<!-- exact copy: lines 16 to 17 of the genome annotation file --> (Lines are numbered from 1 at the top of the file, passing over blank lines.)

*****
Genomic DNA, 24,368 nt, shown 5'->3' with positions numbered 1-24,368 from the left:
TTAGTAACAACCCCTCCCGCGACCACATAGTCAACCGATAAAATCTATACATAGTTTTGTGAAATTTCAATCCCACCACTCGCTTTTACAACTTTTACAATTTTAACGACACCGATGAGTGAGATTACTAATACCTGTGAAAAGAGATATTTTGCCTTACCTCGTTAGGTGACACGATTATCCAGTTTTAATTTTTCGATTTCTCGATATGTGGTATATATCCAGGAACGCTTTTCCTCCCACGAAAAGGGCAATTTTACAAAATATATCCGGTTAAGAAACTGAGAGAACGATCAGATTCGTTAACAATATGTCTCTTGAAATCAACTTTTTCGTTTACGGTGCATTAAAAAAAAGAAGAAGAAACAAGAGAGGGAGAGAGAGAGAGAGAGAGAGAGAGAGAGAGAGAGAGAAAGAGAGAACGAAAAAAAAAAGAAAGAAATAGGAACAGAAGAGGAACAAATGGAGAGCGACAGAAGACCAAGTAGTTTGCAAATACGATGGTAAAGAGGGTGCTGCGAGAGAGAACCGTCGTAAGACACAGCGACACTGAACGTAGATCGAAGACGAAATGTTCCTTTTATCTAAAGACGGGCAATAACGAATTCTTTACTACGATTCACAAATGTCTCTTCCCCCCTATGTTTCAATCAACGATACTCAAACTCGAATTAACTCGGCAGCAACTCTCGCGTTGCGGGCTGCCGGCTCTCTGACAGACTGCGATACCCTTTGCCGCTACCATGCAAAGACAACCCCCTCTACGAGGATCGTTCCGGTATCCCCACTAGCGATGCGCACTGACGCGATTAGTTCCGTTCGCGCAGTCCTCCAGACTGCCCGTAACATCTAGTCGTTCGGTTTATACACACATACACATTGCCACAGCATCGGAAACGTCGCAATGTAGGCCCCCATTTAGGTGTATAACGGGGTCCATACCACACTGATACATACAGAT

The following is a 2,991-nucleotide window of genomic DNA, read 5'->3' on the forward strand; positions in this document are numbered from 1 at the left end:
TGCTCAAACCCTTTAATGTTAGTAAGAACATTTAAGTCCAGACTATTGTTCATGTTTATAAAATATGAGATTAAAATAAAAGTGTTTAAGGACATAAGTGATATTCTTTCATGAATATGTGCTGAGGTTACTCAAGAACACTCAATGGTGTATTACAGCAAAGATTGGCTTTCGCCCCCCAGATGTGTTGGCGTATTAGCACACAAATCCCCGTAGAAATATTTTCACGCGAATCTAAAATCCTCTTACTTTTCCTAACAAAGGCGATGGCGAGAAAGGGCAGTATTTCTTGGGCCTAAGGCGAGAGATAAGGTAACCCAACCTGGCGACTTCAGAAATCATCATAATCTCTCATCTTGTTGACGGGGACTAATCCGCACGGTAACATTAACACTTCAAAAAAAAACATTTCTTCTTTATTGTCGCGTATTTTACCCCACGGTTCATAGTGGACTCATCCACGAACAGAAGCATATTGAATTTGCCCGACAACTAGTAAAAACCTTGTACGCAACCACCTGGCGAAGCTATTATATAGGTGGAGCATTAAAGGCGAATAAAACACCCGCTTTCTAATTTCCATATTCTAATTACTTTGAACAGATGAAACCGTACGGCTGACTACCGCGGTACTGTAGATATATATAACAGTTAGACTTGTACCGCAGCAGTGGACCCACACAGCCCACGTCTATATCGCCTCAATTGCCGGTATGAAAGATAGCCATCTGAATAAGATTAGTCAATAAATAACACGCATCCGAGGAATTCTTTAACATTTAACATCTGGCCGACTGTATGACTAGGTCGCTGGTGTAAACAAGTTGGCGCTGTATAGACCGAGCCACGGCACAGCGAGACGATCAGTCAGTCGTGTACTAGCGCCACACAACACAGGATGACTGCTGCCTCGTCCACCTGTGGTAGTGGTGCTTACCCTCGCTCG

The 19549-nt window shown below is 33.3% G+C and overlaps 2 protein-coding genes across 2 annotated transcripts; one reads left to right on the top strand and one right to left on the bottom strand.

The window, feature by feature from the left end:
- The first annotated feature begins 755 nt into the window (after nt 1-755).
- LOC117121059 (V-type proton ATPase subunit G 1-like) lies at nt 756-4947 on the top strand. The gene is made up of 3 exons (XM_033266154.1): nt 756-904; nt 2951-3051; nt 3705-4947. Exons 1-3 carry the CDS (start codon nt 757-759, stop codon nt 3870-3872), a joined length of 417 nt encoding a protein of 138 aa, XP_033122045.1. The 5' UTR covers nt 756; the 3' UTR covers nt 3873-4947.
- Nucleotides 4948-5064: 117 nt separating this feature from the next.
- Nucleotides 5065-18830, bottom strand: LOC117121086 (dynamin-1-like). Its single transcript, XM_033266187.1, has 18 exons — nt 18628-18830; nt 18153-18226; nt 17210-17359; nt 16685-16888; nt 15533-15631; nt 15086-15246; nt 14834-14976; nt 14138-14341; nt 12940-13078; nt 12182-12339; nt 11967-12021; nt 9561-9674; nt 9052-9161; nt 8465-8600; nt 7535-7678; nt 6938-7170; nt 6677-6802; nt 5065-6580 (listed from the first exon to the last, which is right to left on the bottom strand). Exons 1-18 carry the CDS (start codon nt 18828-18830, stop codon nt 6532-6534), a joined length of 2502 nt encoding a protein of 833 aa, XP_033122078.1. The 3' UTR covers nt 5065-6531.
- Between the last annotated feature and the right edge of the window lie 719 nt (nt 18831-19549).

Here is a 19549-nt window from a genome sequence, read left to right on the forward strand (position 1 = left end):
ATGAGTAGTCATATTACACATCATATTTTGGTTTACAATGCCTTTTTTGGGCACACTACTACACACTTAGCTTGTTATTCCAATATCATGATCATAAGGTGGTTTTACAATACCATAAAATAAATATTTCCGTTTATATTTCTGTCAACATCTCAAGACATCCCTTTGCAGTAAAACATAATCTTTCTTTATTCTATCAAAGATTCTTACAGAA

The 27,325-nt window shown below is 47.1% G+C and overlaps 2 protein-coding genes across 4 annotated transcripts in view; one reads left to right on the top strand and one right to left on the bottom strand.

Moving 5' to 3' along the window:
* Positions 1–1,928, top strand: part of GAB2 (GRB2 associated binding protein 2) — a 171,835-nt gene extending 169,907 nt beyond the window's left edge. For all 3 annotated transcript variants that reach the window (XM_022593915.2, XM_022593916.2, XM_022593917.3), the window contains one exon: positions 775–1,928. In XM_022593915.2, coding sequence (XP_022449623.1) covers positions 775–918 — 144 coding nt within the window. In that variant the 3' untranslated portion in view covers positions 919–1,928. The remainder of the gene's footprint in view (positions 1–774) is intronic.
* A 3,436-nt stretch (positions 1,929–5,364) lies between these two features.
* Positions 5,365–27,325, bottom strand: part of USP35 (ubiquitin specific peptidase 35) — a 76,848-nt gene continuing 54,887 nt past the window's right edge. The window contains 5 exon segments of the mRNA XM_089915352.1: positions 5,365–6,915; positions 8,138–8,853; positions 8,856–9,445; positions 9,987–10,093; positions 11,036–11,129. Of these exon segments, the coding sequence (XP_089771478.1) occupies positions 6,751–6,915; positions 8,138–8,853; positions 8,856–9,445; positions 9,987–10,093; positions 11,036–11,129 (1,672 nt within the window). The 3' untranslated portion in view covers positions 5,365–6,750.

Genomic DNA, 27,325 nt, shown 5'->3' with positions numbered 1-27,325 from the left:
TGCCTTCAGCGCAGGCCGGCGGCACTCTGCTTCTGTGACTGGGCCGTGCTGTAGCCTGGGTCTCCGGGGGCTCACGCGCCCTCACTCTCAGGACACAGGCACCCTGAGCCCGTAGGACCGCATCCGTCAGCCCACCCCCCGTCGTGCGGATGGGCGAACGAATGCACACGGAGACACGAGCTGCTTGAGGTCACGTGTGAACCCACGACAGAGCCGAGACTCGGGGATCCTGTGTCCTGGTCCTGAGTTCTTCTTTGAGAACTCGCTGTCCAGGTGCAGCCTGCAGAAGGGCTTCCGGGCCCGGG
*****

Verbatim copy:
* Positions 1–1,928, top strand: part of GAB2 (GRB2 associated binding protein 2) — a 171,835-nt gene extending 169,907 nt beyond the window's left edge. For all 3 annotated transcript variants that reach the window (XM_022593915.2, XM_022593916.2, XM_022593917.3), the window contains one exon: positions 775–1,928. In XM_022593915.2, coding sequence (XP_022449623.1) covers positions 775–918 — 144 coding nt within the window. In that variant the 3' untranslated portion in view covers positions 919–1,928. The remainder of the gene's footprint in view (positions 1–774) is intronic.
* A 3,436-nt stretch (positions 1,929–5,364) lies between these two features.